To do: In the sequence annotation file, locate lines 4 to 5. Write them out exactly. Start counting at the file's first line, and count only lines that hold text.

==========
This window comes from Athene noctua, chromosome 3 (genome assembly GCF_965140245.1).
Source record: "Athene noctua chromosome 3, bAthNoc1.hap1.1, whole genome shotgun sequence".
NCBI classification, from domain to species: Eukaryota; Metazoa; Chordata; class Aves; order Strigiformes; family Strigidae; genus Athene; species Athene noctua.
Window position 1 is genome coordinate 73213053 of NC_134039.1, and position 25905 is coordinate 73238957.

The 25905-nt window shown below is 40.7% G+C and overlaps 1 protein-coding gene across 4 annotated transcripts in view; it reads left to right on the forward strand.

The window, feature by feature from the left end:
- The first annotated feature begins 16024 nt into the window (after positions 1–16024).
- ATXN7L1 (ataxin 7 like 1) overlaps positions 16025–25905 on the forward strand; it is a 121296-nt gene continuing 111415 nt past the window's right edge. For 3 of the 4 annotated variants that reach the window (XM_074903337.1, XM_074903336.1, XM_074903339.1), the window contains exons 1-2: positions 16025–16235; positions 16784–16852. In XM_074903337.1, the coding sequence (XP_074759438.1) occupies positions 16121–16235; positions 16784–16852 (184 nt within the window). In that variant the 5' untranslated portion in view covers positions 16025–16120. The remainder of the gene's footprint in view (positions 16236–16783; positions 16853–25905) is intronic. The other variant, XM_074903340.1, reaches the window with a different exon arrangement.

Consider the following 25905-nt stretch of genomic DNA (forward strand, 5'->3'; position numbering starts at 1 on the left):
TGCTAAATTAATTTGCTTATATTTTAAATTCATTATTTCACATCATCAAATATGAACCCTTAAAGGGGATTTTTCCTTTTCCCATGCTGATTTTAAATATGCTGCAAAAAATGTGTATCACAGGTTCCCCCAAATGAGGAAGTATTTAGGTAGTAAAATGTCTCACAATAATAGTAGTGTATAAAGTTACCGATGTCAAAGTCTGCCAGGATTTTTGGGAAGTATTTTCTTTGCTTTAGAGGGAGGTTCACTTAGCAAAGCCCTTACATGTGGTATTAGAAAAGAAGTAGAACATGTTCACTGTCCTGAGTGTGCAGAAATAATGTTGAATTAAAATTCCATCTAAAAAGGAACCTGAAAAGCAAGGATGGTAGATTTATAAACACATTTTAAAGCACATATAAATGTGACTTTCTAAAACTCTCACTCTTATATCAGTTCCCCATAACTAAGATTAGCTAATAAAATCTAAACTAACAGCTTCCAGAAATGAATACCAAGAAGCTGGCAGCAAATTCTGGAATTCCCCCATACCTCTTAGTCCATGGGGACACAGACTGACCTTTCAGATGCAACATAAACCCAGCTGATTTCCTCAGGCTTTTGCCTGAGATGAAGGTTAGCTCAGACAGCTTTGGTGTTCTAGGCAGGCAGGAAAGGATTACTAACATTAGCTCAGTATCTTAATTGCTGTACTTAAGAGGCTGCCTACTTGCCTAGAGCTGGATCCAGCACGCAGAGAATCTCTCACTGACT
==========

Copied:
Window position 1 is genome coordinate 73213053 of NC_134039.1, and position 25905 is coordinate 73238957.

The 25905-nt window shown below is 40.7% G+C and overlaps 1 protein-coding gene across 4 annotated transcripts in view; it reads left to right on the forward strand.